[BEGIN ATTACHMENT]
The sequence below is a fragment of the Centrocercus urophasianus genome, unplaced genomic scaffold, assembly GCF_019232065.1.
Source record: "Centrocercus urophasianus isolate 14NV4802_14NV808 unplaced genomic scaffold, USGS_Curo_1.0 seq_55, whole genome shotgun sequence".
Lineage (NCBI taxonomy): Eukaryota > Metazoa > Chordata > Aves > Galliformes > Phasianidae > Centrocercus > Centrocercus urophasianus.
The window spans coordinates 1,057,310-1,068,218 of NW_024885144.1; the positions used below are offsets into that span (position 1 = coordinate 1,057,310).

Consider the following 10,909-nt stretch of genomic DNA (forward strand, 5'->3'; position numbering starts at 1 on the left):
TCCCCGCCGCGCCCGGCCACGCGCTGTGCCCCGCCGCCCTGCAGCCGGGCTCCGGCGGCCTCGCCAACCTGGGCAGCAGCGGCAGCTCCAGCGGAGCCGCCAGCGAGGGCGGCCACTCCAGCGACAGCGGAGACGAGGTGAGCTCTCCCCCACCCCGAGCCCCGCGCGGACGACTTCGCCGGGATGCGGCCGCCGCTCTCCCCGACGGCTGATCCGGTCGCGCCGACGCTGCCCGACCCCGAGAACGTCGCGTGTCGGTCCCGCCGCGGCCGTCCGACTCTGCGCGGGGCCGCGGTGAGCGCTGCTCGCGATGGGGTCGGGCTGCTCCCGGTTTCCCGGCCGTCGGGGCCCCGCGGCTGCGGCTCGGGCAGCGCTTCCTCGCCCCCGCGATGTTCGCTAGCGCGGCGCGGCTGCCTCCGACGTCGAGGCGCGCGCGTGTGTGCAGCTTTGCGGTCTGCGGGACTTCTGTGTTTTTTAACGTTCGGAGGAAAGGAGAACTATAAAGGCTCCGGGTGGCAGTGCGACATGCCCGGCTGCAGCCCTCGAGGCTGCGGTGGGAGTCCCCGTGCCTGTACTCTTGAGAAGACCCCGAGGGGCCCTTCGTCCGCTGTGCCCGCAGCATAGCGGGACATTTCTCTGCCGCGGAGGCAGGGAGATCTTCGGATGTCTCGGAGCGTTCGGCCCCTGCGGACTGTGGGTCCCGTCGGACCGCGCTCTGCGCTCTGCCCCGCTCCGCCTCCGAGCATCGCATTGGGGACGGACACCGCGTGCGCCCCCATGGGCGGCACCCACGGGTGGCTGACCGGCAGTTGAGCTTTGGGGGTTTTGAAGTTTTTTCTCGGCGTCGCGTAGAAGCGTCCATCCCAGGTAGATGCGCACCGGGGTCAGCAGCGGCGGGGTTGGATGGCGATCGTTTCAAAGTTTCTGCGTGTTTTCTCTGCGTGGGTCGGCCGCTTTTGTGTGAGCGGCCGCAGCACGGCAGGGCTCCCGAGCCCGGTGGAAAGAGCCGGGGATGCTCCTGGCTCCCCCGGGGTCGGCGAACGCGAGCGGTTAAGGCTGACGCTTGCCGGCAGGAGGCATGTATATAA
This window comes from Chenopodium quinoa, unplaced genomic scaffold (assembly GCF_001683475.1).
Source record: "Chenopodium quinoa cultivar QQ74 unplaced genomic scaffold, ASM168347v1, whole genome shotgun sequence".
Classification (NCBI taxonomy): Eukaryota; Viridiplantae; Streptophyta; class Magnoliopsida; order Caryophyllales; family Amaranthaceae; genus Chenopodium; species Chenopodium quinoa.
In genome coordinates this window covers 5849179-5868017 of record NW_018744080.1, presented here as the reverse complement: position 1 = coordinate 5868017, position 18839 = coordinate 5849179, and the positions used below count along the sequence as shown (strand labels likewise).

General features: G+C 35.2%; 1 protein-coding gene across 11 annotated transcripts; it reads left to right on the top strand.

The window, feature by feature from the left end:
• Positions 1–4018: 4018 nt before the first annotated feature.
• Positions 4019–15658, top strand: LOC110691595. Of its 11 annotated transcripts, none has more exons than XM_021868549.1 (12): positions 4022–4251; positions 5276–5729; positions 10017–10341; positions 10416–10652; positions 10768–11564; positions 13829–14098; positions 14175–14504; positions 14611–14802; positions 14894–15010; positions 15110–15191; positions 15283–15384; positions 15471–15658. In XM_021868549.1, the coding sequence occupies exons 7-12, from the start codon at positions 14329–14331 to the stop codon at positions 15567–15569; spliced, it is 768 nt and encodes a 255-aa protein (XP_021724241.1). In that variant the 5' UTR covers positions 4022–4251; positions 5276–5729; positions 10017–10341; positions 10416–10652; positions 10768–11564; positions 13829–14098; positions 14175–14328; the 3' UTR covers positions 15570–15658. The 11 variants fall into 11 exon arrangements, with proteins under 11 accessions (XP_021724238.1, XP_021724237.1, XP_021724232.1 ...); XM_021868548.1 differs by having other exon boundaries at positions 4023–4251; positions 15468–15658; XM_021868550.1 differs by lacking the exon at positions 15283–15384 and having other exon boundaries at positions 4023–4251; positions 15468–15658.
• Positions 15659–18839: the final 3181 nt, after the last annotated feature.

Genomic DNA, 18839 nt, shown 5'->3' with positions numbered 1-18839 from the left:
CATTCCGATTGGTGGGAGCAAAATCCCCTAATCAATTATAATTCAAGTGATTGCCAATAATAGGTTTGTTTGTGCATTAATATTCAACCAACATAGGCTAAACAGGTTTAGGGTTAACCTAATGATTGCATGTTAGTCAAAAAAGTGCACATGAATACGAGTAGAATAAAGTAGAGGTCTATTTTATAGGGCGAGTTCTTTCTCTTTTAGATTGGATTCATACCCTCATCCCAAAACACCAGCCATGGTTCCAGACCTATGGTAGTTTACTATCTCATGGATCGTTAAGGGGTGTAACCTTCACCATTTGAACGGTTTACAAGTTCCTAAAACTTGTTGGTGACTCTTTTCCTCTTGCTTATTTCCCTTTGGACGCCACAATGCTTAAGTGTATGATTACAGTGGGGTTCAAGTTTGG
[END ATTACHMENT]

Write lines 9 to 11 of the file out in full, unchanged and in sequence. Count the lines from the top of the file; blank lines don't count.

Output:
Classification (NCBI taxonomy): Eukaryota; Viridiplantae; Streptophyta; class Magnoliopsida; order Caryophyllales; family Amaranthaceae; genus Chenopodium; species Chenopodium quinoa.
In genome coordinates this window covers 5849179-5868017 of record NW_018744080.1, presented here as the reverse complement: position 1 = coordinate 5868017, position 18839 = coordinate 5849179, and the positions used below count along the sequence as shown (strand labels likewise).

General features: G+C 35.2%; 1 protein-coding gene across 11 annotated transcripts; it reads left to right on the top strand.